At a Senate hearing, senators call for an “emergency temporary standard” for face masks and social distancing to “level the playing field”
At a Senate hearing on the Trump administration’s coronavirus response June 30, Sen. Bernie Sanders (I-VT) said American Airlines was “endangering” the American people.
Sanders comments came as he questioned Dr. Robert Redfield, director of the CDC, about American Airlines release of middle seats for booking, which the airline announced in a press release
on increased cleaning protocols June 26.
Redfield said the CDC was “disappointed” when they heard about American’s decision.
"This is under critical review by us at the CDC. We don't think it's the right message," Redfield said. "Again, we think it's really important – whether it's on a bus or a train or a plane – that individuals are social distancing to a degree that's feasible, and at least, have a reliable face covering.”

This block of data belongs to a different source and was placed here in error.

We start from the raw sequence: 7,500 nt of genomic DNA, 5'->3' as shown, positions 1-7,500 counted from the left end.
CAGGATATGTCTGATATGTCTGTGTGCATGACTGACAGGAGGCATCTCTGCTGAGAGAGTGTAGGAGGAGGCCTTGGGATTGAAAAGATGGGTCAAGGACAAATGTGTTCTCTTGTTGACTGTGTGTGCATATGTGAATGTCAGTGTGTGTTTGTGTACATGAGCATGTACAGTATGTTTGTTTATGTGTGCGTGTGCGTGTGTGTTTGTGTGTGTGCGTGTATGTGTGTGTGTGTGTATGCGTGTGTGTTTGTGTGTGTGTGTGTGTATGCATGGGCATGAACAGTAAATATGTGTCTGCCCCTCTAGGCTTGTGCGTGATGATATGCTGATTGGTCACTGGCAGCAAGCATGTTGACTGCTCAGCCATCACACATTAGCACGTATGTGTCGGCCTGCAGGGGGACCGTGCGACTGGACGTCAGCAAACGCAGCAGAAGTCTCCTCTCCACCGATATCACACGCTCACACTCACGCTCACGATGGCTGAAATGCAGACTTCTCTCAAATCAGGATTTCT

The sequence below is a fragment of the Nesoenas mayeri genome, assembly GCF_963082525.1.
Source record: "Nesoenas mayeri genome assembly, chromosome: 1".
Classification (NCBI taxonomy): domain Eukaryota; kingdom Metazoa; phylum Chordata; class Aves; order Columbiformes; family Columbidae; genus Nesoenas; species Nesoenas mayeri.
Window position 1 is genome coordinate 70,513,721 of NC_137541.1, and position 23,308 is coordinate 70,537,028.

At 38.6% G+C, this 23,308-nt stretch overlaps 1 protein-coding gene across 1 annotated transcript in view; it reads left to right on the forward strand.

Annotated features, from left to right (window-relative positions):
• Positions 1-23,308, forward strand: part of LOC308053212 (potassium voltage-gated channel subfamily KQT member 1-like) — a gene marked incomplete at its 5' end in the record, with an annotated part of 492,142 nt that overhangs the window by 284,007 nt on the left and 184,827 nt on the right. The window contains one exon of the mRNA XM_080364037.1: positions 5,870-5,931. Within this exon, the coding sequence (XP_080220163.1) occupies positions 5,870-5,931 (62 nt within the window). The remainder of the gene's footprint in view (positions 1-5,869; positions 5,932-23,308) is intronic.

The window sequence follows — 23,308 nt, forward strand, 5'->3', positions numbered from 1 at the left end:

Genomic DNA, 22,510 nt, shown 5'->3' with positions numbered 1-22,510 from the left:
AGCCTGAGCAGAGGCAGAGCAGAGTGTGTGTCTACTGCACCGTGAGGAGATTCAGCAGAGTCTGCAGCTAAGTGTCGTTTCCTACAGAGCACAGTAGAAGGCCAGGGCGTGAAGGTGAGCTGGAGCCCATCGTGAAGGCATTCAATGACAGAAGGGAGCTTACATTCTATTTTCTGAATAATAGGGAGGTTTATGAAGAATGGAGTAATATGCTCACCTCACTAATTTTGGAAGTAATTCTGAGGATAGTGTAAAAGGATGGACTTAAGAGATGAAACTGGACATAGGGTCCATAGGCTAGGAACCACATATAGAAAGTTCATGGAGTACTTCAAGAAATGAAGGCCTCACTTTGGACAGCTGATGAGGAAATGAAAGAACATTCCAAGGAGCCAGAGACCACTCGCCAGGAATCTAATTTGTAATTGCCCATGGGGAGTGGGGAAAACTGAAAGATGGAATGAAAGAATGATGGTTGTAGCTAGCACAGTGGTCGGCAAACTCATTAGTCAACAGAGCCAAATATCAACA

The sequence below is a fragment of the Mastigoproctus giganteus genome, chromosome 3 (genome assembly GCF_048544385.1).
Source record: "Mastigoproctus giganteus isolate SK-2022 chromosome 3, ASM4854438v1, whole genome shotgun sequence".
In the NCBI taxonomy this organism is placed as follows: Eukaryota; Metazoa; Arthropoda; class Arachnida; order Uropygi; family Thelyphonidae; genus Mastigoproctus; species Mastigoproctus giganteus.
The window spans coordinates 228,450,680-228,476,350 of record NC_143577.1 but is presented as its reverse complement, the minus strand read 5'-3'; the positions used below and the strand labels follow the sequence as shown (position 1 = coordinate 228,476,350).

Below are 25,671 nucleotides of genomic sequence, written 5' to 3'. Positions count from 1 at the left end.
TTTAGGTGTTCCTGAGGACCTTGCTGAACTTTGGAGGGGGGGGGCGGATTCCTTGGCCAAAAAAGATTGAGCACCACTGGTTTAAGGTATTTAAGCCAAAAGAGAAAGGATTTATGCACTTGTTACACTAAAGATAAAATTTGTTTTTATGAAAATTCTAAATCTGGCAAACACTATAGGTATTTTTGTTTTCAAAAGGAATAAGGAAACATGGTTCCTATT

Sen. Tammy Baldwin (D-WI) said that with some businesses practicing social distancing and others not, there was no “level playing field,” and some businesses would suffer economically for adhering to CDC social distancing guidelines.
She asked the agency and governmental officials to create an “emergency temporary standard” of governance regarding issues like masks, best practices and social distancing.
American Airlines is not the only carrier to open middle seats for booking. Air Canada has announced that it will do the same. United is also unblocking middle seats, although both United and American say they will notify customers when flights are full.
By contrast, Delta Air Lines, Southwest
and JetBlue continue to block middle seats for social distancing, although that may change in time.
An “emergency temporary standard” of social distancing would mandate that middle seats continue to be blocked on increasingly filled flights until instances of COVID-19 reached consistently lower levels.